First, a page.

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Serbs install more roadblocks as tensions rise in Kosovo.political news

Kosovo is demanding the removal of barriers erected by Serb protesters while the Serbs put their forces on high alert.

Local Serbs built more roadblocks in northern Kosovo, defying calls to remove previously erected barriers the day after Serbia put its troops in high-level combat readiness near the border. rice field.

A new barrier formed of loaded trucks was installed in the town of Mitrovica early Tuesday. The town is divided between Kosovar Serbs and Albanians, who are the majority in all of Kosovo.

It is the first time Serbs have blocked a street in one of the main towns since the crisis erupted in the region in early December. Until now, the road leading to the border between Kosovo and Serbia was barricaded.

The development came after President Aleksandr Vučić ordered Serbian military and police on Monday to be on high alert in response to the latest events in the region.

Vucic prepares to forcibly remove some roadblocks that the Serbs began putting up 18 days ago as Pristina “attacked” ethnic Serb areas in northern Kosovo to protest the arrest of a former Kosovar Serb policeman. claimed to be doing

Kosovar police officers patrol the northern area of ​​the ethnically divided town of Mitrovica, Kosovo
Kosovar police officers patrol area north of Mitrovica [File: Florion Goga/Reuters]

The Kosovar government has yet to react to Vucic’s allegations, but has previously accused the Serbian leader of trying to cause trouble and an incident that could serve as a pretext for an armed intervention in Serbia’s former provinces. doing.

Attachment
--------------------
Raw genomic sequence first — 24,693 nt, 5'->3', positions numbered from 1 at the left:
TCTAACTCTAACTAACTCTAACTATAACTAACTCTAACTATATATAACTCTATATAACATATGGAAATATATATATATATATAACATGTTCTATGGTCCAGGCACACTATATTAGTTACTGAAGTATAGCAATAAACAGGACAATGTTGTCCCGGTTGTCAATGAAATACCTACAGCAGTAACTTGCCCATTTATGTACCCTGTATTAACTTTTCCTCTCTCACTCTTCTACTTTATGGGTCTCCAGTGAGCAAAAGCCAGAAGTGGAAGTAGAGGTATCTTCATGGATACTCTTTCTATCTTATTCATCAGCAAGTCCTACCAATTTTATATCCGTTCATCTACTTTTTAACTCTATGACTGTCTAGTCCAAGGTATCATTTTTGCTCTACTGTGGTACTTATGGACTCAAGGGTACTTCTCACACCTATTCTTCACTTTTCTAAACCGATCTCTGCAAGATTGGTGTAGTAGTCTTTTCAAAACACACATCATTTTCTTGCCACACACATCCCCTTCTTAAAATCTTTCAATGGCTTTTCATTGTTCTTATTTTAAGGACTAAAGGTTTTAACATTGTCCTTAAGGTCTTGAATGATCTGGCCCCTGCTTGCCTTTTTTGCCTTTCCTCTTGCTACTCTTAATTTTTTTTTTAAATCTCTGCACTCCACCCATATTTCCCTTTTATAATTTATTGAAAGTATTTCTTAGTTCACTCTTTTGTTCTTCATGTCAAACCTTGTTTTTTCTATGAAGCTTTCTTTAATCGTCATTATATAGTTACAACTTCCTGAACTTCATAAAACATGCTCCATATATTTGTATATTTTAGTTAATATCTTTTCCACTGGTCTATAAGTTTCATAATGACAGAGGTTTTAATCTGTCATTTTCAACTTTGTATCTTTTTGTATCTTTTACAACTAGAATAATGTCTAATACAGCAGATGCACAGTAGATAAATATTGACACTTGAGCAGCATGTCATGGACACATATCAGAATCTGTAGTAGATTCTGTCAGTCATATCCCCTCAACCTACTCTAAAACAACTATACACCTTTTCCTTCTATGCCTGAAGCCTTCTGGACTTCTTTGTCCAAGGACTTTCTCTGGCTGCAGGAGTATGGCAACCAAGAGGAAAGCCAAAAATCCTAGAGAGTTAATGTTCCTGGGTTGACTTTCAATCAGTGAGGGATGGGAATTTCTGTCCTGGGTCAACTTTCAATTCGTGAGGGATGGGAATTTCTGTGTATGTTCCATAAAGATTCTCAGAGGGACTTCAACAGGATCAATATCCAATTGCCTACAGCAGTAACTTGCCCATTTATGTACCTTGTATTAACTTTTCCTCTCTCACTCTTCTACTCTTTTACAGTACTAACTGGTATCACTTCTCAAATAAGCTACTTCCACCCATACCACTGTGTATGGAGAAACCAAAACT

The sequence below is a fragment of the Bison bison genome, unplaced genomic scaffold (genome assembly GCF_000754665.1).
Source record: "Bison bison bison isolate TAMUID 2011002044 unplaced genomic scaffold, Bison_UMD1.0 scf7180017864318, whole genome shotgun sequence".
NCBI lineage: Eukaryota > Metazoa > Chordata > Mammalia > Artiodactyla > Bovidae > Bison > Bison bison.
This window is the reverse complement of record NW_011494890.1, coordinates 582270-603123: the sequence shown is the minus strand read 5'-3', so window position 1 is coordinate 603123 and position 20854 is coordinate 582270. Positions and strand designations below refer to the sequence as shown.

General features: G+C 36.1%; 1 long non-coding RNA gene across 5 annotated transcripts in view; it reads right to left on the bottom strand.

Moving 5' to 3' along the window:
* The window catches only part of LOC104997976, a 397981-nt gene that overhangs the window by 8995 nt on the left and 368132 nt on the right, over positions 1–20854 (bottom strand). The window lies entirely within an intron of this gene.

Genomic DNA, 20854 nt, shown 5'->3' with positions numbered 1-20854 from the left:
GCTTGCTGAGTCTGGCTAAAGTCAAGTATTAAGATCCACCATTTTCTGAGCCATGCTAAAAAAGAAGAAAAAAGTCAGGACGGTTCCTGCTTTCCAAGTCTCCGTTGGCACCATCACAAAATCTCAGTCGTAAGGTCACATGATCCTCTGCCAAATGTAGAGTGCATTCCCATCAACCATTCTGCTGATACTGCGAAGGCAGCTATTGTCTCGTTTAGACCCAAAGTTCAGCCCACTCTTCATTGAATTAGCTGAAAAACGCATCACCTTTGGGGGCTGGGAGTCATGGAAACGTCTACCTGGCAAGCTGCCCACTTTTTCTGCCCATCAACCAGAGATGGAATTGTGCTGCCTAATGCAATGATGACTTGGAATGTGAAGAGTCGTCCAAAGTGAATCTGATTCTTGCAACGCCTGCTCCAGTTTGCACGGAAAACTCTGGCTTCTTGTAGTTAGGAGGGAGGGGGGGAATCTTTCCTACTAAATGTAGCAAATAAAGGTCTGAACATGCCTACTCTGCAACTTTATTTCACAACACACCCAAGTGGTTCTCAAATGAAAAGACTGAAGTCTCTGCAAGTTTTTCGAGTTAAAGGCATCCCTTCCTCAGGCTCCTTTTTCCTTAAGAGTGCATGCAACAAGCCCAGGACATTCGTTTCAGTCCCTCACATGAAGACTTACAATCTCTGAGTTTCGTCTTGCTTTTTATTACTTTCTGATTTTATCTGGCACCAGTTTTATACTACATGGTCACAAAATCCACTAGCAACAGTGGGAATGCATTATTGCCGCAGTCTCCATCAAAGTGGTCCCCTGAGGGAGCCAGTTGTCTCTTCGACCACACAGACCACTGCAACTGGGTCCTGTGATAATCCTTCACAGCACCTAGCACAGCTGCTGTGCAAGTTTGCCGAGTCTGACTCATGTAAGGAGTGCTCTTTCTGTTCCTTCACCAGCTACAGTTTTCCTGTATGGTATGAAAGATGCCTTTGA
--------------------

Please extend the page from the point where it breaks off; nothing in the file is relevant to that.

Meanwhile, Pristina has called on the NATO-led peacekeepers (Kosovar Forces, or KFOR) stationed in the country to remove the barricades put up by the Serbs, saying that if the KFOR does not act, their own forces will do so. I hinted that I would.

About 4,000 NATO-led peacekeepers have been stationed in Kosovo since the 1999 war that ended when Belgrade lost control of the territory.

Rising tensions in the Balkans

The latest riots first erupted on December 10, after Serbs erected several barricades and arrested a former Serb policeman on charges of assaulting a police officer on duty at a previous protest. It was during a shootout with the police.

The Serbs are demanding the release of the arrested officers and making other demands before removing the barricades.

This follows on from previous troubles over car license plate issues. For years, Kosovo has been asking its northern Serbs to replace their Serbian vehicle license plates with those issued by Pristina. This is part of the government’s desire to assert its authority over Kosovo’s territory.

Serb mayors of northern municipalities, local judges and about 600 police officers after the Kosovar government finally decided last month that Serb-issued license plates must be replaced with Pristina-issued license plates. resigned in protest.

A Serbian police officer takes off his uniform in the town of Zvejan, Kosovo.
A Serbian police officer takes off his uniform in the town of Zvekan [File: Bojan Slavkovic/AP]

Kosovo declared independence from Serbia in 2008, but remains home to the Belgrade-backed Serb minority in the north.

The Declaration of Independence came ten years after a war between Albanian fighters and the Serbian army that killed 13,000 people, mostly Albanians.

The war ended with NATO intervention to drive Serbian forces out of today’s Kosovo.

Serbia, backed by allies Russia and China, does not recognize the former state’s statehood, but most Western countries, including the United States, do.

The approximately 50,000 Serbs living there refuse to recognize Pristina’s authority and still consider themselves part of Serbia.

Belgrade accuses Pristina of trampling on the rights of minority Serbs.

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